India

West Bengal Governor Under Scrutiny as Rift Between PM Narendra Modi and State Chief Banerjee Grows

West Bengal Governor Jagdeep Dhankar has faced scrutiny since he went all out against Mamata Banerjee. Critics have accused Dhankar of misusing the esteemed nonpartisanship of the governor’s office and acting at the behest of Indian Prime Minister Narendra Modi.

West Bengal Governor Jagdeep Dhankhar has again been a lightning rod for controversy after claiming that State Chief Mamata Banerjee had asked officials to boycott Prime Minister Narendra Modi’s review meeting on Cyclone Yaas.

Taking to Twitter, he wrote “With unparalleled trampling of constitutional values and affront to the office of PM, 28 May will go down as a dark day in India’s long-standing ethos of cooperative federalism. Democracy was shredded”.

Mamata Banerjee faced flak from Narendra Modi’s Bharatiya Janata Party (BJP) for not officially attending the meeting. Banerjee, however, did meet Modi separately and handed over a report on losses sustained by the state due to the cyclone. Amid this frosty relationship between Modi and Banerjee, Dhankhar’s pro-BJP position has come under heavy criticism from the opposition and civil society.

All India Trinamool Congress party lawmaker Sougata Roy claimed that Dhankhar has undermined the dignity of the office of governor by speaking out against the state chief.

“We have never seen a governor like him. We criticise his every move. He shouldn’t have been going to places and not paying heed to the counsel’s advice. This is not a sign of a healthy democracy”, Roy told Sputnik.

A visibly frustrated Trinamool lawmaker from the Hooghly district, Kalyan Banerjee, called Dhankhar a “bloodsucker” and slammed him for “roaming around like a mad dog”. He then asked the people of Bengal to lodge a police complaint against the governor so that after his tenure is over, “Trinamool can put him in the Presidency Correctional Home”.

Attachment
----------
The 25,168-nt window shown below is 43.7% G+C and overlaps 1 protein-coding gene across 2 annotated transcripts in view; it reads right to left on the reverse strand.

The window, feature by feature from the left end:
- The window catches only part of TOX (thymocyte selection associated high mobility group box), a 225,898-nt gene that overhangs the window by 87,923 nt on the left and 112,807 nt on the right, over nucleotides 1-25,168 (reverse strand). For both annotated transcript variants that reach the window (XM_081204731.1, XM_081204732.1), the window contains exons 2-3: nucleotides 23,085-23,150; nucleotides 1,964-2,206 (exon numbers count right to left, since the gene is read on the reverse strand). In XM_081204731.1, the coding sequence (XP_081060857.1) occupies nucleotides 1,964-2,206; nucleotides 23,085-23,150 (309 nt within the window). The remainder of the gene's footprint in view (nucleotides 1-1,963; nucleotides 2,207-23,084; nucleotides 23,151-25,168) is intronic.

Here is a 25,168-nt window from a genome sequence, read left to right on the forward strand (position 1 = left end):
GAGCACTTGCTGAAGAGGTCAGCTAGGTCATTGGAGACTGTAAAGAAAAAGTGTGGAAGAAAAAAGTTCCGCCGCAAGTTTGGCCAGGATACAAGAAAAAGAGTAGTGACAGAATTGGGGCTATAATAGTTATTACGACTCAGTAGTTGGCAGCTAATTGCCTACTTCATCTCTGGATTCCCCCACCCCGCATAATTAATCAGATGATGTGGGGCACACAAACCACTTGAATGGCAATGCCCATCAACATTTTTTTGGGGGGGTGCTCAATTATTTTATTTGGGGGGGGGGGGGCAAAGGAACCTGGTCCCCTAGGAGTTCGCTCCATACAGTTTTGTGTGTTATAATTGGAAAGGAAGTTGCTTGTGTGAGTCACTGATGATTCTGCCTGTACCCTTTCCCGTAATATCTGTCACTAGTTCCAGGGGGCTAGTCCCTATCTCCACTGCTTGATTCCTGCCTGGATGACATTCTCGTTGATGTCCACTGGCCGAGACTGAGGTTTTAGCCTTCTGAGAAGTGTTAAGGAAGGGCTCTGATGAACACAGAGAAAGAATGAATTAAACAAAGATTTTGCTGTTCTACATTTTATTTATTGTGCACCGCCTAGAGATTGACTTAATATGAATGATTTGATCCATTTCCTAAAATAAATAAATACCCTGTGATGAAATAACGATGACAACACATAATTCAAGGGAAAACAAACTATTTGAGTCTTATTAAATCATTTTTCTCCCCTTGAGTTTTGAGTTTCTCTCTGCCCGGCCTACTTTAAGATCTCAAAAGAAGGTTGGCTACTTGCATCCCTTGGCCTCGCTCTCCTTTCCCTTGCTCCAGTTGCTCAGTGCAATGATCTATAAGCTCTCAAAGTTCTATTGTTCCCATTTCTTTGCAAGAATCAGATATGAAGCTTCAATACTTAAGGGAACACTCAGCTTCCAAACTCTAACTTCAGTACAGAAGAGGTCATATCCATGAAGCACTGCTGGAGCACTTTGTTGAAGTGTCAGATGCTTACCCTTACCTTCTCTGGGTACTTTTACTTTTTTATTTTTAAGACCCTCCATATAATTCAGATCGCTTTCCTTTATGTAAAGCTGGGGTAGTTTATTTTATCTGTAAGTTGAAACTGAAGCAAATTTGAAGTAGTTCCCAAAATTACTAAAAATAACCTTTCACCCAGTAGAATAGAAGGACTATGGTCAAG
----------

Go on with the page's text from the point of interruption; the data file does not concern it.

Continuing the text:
Is BJP Misusing Constitutional Head of States?

A governor nominated by the president of India is supposed to be an apolitical constitutional head of state who acts on the advice of a cabinet of ministers. 

Yet, during the last few years, the governors of Karnataka, Madhya Pradesh, Kerala, Maharashtra, and especially West Bengal have conducted their duties in a way that analysts suggest have brought “dishonour to their office”. They have been accused of not inviting political parties with a majority to form a government, taking time in giving assent to bills, interfering in the day-to-day functioning of government, and publicly commenting on the government’s activities.

The conflict between elected state governments and governors is not new, but it has taken an unprecedented turn in the eastern state of West Bengal, with Dhankhar locking horns with Banerjee over a number of issues.

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